Sunday, January 3, 2010
National Security Under the Obama Administration
President Obama's weekly address. In this address the President talks about the failed Christmas day terrorist attack and national security:
From the Washington Post:
"Critics have set up a straw Obama, a weak and naive leader who allegedly takes terrorism lightly, thinks that playing nicely with terrorists will make them stop, and fails to understand the threat that the United States faces from violent extremists. Mr. Cheney said that the incident had made "clear once again that President Obama is trying to pretend we are not at war." Likewise, Republican Study Committee Chairman Tom Price (R-Ga.) called on Mr. Obama to "recognize that we are at war with a murderous enemy who will not relent because we heed political correctness, acquiesce to international calls for deference or close the detention facility at Guantanamo Bay." Rep. Peter Hoekstra (R-Mich.), the ranking Republican on the House Intelligence Committee, said that Homeland Security Secretary Janet Napolitano "and the rest of the Obama administration view their role as law enforcement, first responders dealing with the aftermath of an attack. And we believe in a forward-looking approach to stopping these attacks before they happen."
There are two ways to show how baseless these attacks are: examining Mr. Obama's words and examining his actions.
Words first. "Evil does exist in the world," Mr. Obama said in accepting the Nobel Peace Prize. "Negotiations cannot convince al-Qaeda's leaders to lay down their arms." In his weekly radio speech Saturday, he disposed of the war-vs.-law-enforcement canard, pointing out that in his inaugural address he made it clear that "0ur nation is at war against a far-reaching network of violence and hatred and that we will do whatever it takes to defeat them and defend our country, even as we uphold the values that have always distinguished America among nations."
But actions speak louder, and Mr. Obama's actions -- often at the cost of enraging his party's liberal base -- have also demonstrated tenacity and pragmatism blended with a necessary reassessment of the flawed policies of his predecessors and a recommitment to the rule of law. He wants to close the Guantanamo Bay prison, which is all to the good given its stain on the national character, but he has delayed that goal until acceptable alternatives can be found. He has brought criminal charges against some terrorists, but he has also sent others to be tried by military tribunals. He has invoked the authority of the executive to have lawsuits dismissed because they risk exposing state secrets. In addition to the new troop deployments, he has aggressively used predator drones to strike at terrorists, including outside Afghanistan. Even before the failed attack, his administration has been working aggressively with Yemeni authorities to deal with extremists there."
Republicans obviously don't agree.
Also from the Washington Post:
"Since before Obama was sworn into office, Republicans have been building a case that he is weak on national security, and in the wake of the intelligence and security failures that led to last week's incident, they think that narrative might stick. Congressional Republicans and GOP pollsters said they believe the administration's response to the failed attack on a Detroit-bound plane -- along with Obama's decisions on the military prison at Guantanamo Bay, Cuba, and the intelligence lapses connected to November's massacre at Fort Hood, Tex. -- damage the Democratic brand.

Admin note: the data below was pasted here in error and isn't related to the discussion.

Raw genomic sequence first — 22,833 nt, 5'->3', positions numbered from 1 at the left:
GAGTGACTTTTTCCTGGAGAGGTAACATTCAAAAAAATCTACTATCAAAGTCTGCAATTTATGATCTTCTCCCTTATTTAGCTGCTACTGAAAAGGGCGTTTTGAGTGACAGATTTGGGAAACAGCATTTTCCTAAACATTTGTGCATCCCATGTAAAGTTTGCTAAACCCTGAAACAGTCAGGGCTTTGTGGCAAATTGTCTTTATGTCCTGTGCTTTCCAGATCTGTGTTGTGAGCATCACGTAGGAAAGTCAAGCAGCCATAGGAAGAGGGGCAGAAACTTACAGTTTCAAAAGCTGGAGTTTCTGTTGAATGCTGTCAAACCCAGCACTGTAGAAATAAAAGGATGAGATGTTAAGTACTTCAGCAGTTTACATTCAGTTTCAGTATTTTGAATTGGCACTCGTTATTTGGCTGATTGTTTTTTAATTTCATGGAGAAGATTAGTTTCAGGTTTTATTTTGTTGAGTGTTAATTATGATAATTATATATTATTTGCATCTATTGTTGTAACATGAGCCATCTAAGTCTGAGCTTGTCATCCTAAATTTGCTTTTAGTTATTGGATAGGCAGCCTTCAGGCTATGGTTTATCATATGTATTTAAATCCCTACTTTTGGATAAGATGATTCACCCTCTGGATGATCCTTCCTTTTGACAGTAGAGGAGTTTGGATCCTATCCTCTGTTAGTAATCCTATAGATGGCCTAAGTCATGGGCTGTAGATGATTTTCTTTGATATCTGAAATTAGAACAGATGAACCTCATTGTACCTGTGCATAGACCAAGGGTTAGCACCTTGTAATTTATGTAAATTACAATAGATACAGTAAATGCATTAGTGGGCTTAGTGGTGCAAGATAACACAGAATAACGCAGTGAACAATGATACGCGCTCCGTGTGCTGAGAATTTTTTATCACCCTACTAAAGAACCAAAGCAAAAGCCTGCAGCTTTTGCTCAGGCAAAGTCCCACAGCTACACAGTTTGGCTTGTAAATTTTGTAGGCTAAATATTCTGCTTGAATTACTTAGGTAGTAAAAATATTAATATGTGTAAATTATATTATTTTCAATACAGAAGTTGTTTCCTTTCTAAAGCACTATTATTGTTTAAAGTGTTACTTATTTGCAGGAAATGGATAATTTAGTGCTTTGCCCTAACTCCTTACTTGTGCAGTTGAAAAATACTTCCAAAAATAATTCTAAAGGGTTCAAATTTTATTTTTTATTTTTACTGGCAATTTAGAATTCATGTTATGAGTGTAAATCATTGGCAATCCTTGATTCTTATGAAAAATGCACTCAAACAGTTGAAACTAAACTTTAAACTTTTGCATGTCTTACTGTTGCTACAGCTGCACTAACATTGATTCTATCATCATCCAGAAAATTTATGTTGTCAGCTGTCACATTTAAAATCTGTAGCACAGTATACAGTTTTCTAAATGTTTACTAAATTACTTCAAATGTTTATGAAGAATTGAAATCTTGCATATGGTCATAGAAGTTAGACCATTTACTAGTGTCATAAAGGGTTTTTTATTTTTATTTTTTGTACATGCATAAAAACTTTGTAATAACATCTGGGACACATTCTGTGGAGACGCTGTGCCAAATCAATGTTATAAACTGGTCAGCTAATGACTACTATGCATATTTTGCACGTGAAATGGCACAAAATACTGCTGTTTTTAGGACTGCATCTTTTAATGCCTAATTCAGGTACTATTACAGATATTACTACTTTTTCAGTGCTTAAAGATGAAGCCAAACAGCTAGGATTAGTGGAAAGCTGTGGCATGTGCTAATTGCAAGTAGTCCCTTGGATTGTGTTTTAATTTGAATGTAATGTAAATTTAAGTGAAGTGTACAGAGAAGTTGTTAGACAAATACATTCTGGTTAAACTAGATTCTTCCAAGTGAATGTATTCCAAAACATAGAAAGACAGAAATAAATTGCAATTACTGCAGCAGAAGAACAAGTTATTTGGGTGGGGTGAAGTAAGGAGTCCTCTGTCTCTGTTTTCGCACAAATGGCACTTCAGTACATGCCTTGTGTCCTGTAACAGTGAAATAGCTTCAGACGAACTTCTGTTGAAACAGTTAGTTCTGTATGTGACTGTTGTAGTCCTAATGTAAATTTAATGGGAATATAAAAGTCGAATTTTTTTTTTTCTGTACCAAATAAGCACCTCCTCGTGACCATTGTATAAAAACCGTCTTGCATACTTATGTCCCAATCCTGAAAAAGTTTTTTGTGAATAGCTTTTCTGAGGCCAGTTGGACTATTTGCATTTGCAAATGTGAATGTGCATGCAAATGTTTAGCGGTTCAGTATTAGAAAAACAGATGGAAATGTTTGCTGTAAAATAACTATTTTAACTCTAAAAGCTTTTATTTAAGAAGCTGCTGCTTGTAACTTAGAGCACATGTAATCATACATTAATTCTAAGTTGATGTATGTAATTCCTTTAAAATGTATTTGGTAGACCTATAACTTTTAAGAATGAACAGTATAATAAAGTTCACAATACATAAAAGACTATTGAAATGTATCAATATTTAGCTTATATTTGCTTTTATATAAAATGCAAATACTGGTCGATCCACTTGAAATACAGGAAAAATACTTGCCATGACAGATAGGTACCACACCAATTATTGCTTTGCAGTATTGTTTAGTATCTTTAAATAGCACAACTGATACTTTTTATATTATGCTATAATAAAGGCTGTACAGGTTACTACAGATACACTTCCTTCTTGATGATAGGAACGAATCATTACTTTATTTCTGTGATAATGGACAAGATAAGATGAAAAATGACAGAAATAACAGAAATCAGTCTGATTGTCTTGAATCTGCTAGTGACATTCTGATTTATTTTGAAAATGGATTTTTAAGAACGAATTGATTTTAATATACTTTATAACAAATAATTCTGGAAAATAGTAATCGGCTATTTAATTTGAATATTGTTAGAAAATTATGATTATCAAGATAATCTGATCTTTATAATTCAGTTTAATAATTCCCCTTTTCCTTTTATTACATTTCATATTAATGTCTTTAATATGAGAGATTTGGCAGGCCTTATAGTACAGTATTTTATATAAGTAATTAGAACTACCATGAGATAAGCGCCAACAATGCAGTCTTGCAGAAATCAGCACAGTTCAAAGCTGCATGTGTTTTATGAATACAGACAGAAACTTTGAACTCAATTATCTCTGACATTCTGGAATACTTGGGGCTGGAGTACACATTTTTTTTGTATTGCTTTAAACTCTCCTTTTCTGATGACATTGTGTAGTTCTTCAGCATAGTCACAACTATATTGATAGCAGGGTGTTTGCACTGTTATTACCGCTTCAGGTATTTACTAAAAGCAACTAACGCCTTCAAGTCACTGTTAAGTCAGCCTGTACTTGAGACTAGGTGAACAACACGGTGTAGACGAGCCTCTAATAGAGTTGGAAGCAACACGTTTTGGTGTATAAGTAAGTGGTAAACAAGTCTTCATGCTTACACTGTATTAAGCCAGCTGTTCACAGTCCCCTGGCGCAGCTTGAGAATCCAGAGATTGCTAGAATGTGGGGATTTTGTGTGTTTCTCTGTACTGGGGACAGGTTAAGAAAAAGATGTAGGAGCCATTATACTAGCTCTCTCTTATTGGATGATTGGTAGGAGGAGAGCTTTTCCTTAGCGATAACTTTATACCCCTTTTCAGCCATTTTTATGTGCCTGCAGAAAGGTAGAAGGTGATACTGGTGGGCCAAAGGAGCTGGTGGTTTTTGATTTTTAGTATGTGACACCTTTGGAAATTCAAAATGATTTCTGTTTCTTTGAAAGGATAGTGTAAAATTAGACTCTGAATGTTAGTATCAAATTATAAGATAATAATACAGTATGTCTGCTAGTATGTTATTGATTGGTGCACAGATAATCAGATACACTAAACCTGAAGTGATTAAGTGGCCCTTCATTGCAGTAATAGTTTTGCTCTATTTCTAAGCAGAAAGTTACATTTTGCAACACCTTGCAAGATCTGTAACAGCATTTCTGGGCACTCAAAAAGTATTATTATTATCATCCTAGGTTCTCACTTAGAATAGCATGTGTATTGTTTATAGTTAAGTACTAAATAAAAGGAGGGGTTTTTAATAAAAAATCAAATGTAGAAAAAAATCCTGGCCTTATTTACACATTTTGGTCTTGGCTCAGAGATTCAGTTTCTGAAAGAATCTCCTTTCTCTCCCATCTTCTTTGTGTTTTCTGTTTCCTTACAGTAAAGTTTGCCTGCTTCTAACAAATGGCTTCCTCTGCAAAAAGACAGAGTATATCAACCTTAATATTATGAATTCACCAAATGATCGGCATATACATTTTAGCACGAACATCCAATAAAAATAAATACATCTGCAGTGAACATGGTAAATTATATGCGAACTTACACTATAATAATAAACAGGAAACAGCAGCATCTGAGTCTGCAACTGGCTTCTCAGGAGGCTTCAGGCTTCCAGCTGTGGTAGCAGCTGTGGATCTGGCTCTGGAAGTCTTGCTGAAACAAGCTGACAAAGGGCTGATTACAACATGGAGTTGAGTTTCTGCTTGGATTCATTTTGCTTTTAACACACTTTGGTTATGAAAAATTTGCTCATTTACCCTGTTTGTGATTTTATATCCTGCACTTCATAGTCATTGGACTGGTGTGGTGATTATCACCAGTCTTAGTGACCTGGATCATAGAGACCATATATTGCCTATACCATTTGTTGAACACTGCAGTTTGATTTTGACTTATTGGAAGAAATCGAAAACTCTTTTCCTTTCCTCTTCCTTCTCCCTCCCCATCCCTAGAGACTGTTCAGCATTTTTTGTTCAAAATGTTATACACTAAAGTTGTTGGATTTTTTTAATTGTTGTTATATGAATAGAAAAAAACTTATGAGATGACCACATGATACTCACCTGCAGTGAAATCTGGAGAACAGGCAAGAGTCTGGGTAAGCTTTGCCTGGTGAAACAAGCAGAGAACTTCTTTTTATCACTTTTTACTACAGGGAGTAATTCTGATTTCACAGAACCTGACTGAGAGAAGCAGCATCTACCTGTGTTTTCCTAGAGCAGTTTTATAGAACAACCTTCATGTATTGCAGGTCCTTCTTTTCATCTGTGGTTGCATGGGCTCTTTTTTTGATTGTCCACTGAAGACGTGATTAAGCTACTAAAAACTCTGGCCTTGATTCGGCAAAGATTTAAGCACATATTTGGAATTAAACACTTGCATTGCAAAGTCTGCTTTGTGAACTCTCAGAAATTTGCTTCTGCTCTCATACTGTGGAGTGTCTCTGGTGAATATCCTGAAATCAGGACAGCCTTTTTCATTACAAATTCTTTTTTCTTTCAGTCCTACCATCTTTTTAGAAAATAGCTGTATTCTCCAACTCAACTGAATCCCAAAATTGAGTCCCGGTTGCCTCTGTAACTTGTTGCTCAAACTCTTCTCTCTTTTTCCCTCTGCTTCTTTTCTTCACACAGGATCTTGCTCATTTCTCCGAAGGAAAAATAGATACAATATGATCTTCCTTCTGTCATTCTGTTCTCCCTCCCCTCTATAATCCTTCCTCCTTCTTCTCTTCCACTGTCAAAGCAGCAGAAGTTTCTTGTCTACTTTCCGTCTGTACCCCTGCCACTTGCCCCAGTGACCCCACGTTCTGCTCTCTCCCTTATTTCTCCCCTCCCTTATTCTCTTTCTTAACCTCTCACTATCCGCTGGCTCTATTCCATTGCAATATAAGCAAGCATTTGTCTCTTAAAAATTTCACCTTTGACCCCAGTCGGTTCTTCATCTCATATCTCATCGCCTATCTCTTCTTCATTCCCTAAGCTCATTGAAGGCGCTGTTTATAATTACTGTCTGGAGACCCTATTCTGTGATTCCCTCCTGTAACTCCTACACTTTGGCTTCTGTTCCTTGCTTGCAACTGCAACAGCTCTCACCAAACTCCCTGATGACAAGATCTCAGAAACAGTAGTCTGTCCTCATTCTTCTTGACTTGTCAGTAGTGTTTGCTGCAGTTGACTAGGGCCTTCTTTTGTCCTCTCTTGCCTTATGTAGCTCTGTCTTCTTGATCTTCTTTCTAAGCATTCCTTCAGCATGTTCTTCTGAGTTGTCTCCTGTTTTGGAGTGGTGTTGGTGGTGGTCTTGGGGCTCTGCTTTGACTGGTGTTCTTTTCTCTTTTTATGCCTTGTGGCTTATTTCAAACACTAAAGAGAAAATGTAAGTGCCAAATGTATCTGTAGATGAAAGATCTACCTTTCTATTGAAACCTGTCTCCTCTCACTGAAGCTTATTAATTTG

The nation's economy and health-care reform are sure to be dominant themes. But if the public remains concerned about the safety of air travel and about international terrorism, the Republican attacks on Obama could be "very influential," said Andrew Kohut, a veteran pollster and president of the nonpartisan Pew Research Center.
"I don't know if it has legs, but it certainly has potential if it has legs," Kohut said.
As the GOP seeks a path out of the political abyss in the 2010 elections, its leaders seem to be turning to the issue of terrorism, which worked for them in the 2002 congressional midterms and in President George W. Bush's 2004 reelection.
"They just don't get it," Rep. Peter Hoekstra (Mich.), the ranking Republican on the House intelligence committee, wrote in a fundraising letter for his gubernatorial campaign. "These are the same weak-kneed liberals who have recently tried to bring Guantanamo Bay terrorists right here to Michigan!"
White House Senior Adviser David Axelrod responds:
"They can run on rhetoric," Axelrod said in an interview Tuesday. "We will run on our record when the time comes. . . . The president's record, I think, is very clear and very strong. This president has taken the fight to al-Qaeda in Afghanistan, in Pakistan, in Somalia, in Yemen. He has focused on the threat in a way that it hasn't been.'"
President Barack Obama's top counter terrorism adviser, John Brennan, said Sunday that former Vice President Dick Cheney's criticism of the Obama administration's approach to the Christmas Day terror attempt is misinformed or intentionally false.
The White House also hit back on Cheney's remarks with an official statement:
"To put it simply: this President is not interested in bellicose rhetoric, he is focused on action. Seven years of bellicose rhetoric failed to reduce the threat from al Qaeda and succeeded in dividing this country. And it seems strangely off-key now, at a time when our country is under attack, for the architect of those policies to be attacking the President."
The non-partisan Politifact organization gave Cheney's remark their dubious "pants on fire" award.